What’s old is new again, as psychological horror game Until Dawn is getting a remaster from Ballistic Moon for Sony on the PS5 and PC. It is coming in 2024.
Sony showed off an extended trailer of the game at its State of Play event, showing off PS5-quality scenes from the 2015 game that debuted on the PS4.
The game has a lot of the same characters, though it’s hard to if the same voice actors will be part of the reprise. Until Dawn was my favorite game of the year for 2015, and it was amazing for the time at how good a job it married Hollywood and games.
Such collaborations have been tried for decades with underwhelming results, and this title could have been just one more cheap game version of an easily forgotten Hollywood horror B-movie. But in 2015, the collaborators at Supermassive Games and horror film writers and directors Larry Fessenden and Graham Reznick took their time to craft an ingenious and intricate story, and they made full use of the next-generation console’s ability to create realistic human characters that really look like people in a horror movie.
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The result of the four-plus years of work was a riveting, scary game that gives you a chance to save the characters in the story from making all-too-familiar mistakes in horror movies.
Because the story is interactive, the experience is much more immersive and emotional. You can get to know the characters and feel much closer to them as they evolve, unlike the stereotypical characters who fill the body count in typical slasher movies. In the story, eight young adult friends are trapped on a remote mountain getaway after they find that there’s a killer loose among them. Your job is to make snap life-or-death decisions and save as many of them as you can as dawn approaches.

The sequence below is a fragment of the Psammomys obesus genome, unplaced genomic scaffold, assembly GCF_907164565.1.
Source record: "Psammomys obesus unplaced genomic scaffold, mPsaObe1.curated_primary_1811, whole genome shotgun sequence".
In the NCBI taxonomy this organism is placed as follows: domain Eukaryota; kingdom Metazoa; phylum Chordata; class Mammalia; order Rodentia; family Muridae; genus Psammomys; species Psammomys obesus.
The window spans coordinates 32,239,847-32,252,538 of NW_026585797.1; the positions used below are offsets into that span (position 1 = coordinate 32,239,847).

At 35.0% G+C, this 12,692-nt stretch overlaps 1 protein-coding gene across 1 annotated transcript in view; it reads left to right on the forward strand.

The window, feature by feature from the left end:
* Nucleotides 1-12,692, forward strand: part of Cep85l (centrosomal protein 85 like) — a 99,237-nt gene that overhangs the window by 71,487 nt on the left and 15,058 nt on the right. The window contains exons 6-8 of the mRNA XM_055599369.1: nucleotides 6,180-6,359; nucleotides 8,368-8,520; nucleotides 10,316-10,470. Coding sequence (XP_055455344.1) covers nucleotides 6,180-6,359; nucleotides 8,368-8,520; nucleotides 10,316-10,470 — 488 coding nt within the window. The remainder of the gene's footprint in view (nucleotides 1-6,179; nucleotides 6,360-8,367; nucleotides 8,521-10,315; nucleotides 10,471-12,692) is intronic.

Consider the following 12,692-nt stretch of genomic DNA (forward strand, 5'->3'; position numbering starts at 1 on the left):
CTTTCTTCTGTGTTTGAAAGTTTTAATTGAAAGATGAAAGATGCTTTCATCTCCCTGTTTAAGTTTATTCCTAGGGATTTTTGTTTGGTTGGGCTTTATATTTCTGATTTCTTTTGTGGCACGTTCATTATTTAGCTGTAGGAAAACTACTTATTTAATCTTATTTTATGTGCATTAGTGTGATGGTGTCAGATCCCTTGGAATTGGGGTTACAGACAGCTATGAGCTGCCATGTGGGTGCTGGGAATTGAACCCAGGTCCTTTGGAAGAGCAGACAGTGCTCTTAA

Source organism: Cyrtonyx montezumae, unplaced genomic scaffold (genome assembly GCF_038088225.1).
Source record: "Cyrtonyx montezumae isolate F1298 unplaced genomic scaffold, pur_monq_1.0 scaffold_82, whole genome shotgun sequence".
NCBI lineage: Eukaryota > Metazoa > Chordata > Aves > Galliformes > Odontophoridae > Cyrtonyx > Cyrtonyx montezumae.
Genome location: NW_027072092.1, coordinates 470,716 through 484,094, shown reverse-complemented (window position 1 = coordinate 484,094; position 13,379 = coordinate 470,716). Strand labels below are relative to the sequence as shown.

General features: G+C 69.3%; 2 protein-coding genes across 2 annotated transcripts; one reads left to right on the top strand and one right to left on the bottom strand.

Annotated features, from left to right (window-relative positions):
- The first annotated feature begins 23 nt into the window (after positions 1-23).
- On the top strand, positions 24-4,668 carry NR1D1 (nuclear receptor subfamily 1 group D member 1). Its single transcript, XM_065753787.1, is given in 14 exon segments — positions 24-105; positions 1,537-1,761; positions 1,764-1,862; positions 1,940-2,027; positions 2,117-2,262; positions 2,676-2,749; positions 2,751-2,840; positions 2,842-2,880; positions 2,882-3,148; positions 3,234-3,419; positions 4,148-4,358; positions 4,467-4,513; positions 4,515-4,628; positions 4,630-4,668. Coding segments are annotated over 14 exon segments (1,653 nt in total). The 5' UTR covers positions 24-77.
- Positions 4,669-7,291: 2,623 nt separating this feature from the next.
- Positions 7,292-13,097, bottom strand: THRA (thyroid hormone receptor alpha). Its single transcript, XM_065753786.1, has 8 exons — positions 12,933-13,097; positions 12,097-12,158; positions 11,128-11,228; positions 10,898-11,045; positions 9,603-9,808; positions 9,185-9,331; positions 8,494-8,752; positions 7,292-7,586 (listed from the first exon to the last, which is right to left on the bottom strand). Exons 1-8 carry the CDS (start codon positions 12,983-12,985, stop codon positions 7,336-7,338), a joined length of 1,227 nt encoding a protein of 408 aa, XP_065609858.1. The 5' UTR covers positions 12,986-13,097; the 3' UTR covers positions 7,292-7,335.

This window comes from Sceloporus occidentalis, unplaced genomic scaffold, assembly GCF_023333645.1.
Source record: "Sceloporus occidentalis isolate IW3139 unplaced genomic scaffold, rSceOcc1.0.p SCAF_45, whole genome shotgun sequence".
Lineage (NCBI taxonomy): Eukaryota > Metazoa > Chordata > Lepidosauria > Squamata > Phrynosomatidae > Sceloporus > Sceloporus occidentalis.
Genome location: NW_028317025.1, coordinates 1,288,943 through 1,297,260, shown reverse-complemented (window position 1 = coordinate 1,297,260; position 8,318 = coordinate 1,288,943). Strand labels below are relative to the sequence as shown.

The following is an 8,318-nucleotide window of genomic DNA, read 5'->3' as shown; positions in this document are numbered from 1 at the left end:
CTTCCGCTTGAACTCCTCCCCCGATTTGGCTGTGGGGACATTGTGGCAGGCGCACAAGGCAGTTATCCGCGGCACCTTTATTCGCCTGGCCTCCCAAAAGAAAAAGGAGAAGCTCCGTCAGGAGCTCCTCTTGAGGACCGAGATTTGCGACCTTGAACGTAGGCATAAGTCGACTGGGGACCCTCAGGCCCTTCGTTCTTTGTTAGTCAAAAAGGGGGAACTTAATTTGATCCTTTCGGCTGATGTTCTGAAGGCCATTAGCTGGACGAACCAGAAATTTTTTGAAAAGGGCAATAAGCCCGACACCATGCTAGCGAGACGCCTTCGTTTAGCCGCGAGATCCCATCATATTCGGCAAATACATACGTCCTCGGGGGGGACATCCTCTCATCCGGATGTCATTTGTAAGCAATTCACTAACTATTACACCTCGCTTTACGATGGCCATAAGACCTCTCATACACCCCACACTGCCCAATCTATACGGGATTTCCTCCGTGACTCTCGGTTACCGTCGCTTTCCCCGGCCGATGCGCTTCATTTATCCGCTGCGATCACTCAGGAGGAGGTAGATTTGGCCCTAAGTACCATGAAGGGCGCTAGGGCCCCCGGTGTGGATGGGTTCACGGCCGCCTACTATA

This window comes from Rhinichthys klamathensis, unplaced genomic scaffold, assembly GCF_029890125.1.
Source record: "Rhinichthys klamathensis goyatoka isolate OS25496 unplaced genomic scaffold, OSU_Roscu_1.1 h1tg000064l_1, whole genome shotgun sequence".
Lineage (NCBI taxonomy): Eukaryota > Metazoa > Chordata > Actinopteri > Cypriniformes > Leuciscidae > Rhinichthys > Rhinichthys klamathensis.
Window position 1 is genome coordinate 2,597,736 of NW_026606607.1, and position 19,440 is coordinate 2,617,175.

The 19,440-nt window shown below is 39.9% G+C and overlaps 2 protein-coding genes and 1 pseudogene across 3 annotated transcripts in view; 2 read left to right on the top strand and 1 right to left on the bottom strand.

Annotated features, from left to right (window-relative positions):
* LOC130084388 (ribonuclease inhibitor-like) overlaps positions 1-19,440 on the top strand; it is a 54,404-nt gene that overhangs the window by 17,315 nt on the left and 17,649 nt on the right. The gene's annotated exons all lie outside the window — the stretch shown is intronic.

On the scary meter, Until Dawn ranked pretty high, as the creators actually tested the game with playtesters who were hooked up to biometric monitors. If a scene didn’t scare people as much as it could have, the developers went back to the drawing board. I measured my own pulse myself during part of the game. After one “jump scare” scene, my pulse shot up from around 70 to 108 beats per minute. I had plenty of little heart attacks while I played the 10 episodes of the game — twice.
But the title wasn’t just about scaring the crap out of you. It also makes you ponder the relationships between characters and why you try harder to save some characters than others. The choices are not always black and white.
It’s also a story with a lot of foreshadowing and multiple layers. There’s a meta layer in the story where an analyst starts questioning you, the player, about how you think the “game” is going. The conversations with the analyst are just one part where you realize that nothing is as it seems on the mountain. And as the characters and story change, you realize that Until Dawn isn’t as predictable as you thought.
The game mechanics were similar to Heavy Rain and Beyond: Two Souls, where you have to periodically make binary choices, like hiding or running, to save someone’s life. You also have to be able to press the PlayStation controller buttons quickly and accurately in fast-moving situations. If you miss enough times, you may be sending a character to his or her death.
But the interesting twist that Until Dawn brings to the plot is the theory of the “Butterfly Effect,” or the chaos theory idea that suggests a small change in a system’s initial conditions can result in huge variations in a later state. The name was coined by Edward Lorenz, and it comes from an example where the flapping of a butterfly’s wings can cause subtle changes that affect the path of a hurricane weeks later.
In the game, your smallest and biggest decisions can affect the outcome of the evening and who will survive “Until Dawn.” Sometimes, seemingly trivial choices will mean the difference between survival and death. The title kicked off a series of horror games that Supermassive is still making to this day.
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